“Brothers and Sisters, isn’t it strange that the state, that the pigs all around, flock to protect fuckers hunting innocent victims of US foreign Policy. And in the end, rather than handcuff the real criminals and their foot soldiers, they’ll turn those gats on us, right here for questioning the status quo. We’re Boomerang Politick from Los Angeles California. (paraphrase, sorry JG)”
There was a queer silence throughout the 1000 odd comrades protesting, despite the fact that we were actually marching back to the stage during the opening diatribe. I studied the specimens about to begin their set like an archeologist. The lead, a tall slender brother with an enormous Afro (the kind shaped in the spirit of Bobby Seale) strangled the mic in anticipation for count. Behind the skins, a mauve Chicano looking cat, head and face covered with a Campesino-styled hat. And between the two, a cyborg of a man, whose Bass Guitar, array of effects pedals and filters and Herculean cabinet seemed surgically attached to his torso. These were aliens, extraterrestrials, from that now un-chartered plant known as the past. A few strikes of the snare, a mammoth tone spewed from the Bass Cabinet and the groove was set: Chiropractic Boom-Bap and viciously distorted riffs. It was at this point that a very unexpected surge of anger came over me. Who in the fuck did these cats think they were? And secondly, why in the fuck didn’t I know about them?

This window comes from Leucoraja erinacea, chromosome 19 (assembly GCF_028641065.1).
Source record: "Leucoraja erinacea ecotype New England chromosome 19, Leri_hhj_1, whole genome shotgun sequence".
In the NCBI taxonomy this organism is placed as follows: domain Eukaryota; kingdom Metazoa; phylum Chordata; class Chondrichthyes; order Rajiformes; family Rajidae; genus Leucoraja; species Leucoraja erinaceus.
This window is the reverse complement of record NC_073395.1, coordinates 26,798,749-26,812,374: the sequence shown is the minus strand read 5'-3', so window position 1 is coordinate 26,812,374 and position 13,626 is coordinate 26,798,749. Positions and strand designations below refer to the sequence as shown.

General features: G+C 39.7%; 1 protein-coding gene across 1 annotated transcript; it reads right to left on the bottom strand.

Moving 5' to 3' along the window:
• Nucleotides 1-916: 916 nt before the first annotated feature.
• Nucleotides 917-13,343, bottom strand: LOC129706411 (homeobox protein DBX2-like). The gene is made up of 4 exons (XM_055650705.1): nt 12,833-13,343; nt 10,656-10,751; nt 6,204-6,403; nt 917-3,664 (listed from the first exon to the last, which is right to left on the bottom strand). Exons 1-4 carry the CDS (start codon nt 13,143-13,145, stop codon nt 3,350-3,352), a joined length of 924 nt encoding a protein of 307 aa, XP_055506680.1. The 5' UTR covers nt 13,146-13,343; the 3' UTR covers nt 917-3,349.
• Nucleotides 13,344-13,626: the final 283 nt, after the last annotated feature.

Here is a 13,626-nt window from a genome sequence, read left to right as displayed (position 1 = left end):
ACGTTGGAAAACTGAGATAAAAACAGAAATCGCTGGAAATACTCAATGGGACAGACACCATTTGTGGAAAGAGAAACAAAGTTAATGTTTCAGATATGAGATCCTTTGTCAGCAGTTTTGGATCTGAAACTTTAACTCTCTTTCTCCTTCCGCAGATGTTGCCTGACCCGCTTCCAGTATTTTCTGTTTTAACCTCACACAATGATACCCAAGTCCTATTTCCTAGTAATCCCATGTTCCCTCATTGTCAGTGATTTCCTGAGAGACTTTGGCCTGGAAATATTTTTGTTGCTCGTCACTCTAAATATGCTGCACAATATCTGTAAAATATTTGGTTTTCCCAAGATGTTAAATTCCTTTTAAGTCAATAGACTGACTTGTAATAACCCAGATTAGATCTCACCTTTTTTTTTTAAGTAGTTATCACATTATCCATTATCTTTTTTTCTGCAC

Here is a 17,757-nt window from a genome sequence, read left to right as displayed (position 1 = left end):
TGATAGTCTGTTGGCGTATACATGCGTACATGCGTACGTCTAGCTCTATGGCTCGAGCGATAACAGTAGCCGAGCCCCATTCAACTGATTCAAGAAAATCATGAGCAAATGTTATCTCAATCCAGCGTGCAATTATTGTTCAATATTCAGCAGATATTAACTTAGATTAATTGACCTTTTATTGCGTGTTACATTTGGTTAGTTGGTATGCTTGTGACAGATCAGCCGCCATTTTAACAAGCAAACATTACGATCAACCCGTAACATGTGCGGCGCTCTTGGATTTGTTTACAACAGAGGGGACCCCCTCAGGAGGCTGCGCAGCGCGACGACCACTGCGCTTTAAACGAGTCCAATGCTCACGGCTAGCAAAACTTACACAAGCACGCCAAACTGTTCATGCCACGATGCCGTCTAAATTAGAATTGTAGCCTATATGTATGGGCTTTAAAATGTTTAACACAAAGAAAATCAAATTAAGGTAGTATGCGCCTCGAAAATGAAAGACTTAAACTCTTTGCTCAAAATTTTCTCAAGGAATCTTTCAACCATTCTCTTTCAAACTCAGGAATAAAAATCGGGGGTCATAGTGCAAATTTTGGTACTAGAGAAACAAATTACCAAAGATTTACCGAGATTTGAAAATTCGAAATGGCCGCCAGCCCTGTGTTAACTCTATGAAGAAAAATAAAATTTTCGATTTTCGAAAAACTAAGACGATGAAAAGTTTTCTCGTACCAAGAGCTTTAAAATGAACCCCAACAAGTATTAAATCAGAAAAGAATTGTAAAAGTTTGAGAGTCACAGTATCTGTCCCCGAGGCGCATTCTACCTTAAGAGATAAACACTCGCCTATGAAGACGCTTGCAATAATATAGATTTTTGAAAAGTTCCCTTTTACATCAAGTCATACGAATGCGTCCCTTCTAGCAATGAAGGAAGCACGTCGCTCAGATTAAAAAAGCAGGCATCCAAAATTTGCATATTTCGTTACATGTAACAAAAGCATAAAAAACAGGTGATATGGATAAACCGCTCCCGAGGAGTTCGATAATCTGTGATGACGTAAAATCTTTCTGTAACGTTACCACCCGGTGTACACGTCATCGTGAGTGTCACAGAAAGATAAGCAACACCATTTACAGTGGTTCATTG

Like weathered vets, they let the beat ride for a few minutes, enticing the entire crowd to return from exchanging saliva with the minutemen minions. The visually captivating Lead, adorned in a Fidel-Castro styled military green shirt and black cargoes, simply stood there, methodically pacing back and forth, like a Panther (yes, people, irresistible pun) before his prey. The wet-burrito consumed earlier that day was talking all sorts of shit in my gut. Then, like a newly manufactured Kalishnikov, that pacing Panther descended upon the groove. Cadenced, meticulous, rapid-fire spit, raspy and guttural. Shit was dirty, and I mean the kind of sewage that practically intoxicates and entire zip code (for the Hip Hop ignorant, dirty, sick et cetera = good). A singular thought ransacked my brain, I’ve seen this before, different form, different faces, distinctly and pleasantly different, but, this sort of original and Revolutionary excellence, no doubt (see first Paragraph).